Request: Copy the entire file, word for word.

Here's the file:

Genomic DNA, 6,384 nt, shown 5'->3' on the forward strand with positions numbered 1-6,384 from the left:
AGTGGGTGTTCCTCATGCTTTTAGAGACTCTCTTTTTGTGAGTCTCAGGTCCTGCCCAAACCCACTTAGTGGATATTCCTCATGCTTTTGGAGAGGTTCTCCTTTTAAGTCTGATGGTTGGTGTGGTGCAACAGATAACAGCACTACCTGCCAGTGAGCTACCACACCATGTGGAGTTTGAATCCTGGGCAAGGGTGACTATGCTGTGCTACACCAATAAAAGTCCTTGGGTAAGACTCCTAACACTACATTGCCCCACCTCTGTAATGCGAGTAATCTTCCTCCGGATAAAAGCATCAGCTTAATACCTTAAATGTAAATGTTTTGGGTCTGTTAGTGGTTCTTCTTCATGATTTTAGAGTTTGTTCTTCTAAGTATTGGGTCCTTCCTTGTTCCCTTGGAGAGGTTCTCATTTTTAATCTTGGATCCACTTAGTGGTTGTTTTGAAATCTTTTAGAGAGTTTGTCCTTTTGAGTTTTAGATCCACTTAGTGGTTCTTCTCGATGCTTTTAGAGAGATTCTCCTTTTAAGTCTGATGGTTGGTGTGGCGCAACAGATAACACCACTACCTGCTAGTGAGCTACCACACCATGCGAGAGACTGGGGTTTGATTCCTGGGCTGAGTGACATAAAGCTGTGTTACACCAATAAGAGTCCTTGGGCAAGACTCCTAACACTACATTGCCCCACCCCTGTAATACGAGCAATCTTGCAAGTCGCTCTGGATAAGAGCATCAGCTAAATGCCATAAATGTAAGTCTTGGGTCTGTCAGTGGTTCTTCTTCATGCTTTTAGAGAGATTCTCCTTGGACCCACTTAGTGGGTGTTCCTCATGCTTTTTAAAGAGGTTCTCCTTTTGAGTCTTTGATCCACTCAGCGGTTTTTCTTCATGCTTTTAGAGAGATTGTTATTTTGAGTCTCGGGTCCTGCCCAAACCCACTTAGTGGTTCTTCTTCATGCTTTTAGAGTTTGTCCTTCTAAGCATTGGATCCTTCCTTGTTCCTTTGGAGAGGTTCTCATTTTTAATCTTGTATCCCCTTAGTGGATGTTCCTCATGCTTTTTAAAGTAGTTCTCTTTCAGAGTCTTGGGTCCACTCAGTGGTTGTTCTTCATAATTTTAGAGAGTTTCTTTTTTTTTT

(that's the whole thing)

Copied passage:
Genomic DNA, 6,384 nt, shown 5'->3' on the forward strand with positions numbered 1-6,384 from the left:
AGTGGGTGTTCCTCATGCTTTTAGAGACTCTCTTTTTGTGAGTCTCAGGTCCTGCCCAAACCCACTTAGTGGATATTCCTCATGCTTTTGGAGAGGTTCTCCTTTTAAGTCTGATGGTTGGTGTGGTGCAACAGATAACAGCACTACCTGCCAGTGAGCTACCACACCATGTGGAGTTTGAATCCTGGGCAAGGGTGACTATGCTGTGCTACACCAATAAAAGTCCTTGGGTAAGACTCCTAACACTACATTGCCCCACCTCTGTAATGCGAGTAATCTTCCTCCGGATAAAAGCATCAGCTTAATACCTTAAATGTAAATGTTTTGGGTCTGTTAGTGGTTCTTCTTCATGATTTTAGAGTTTGTTCTTCTAAGTATTGGGTCCTTCCTTGTTCCCTTGGAGAGGTTCTCATTTTTAATCTTGGATCCACTTAGTGGTTGTTTTGAAATCTTTTAGAGAGTTTGTCCTTTTGAGTTTTAGATCCACTTAGTGGTTCTTCTCGATGCTTTTAGAGAGATTCTCCTTTTAAGTCTGATGGTTGGTGTGGCGCAACAGATAACACCACTACCTGCTAGTGAGCTACCACACCATGCGAGAGACTGGGGTTTGATTCCTGGGCTGAGTGACATAAAGCTGTGTTACACCAATAAGAGTCCTTGGGCAAGACTCCTAACACTACATTGCCCCACCCCTGTAATACGAGCAATCTTGCAAGTCGCTCTGGATAAGAGCATCAGCTAAATGCCATAAATGTAAGTCTTGGGTCTGTCAGTGGTTCTTCTTCATGCTTTTAGAGAGATTCTCCTTGGACCCACTTAGTGGGTGTTCCTCATGCTTTTTAAAGAGGTTCTCCTTTTGAGTCTTTGATCCACTCAGCGGTTTTTCTTCATGCTTTTAGAGAGATTGTTATTTTGAGTCTCGGGTCCTGCCCAAACCCACTTAGTGGTTCTTCTTCATGCTTTTAGAGTTTGTCCTTCTAAGCATTGGATCCTTCCTTGTTCCTTTGGAGAGGTTCTCATTTTTAATCTTGTATCCCCTTAGTGGATGTTCCTCATGCTTTTTAAAGTAGTTCTCTTTCAGAGTCTTGGGTCCACTCAGTGGTTGTTCTTCATAATTTTAGAGAGTTTCTTTTTTTTTT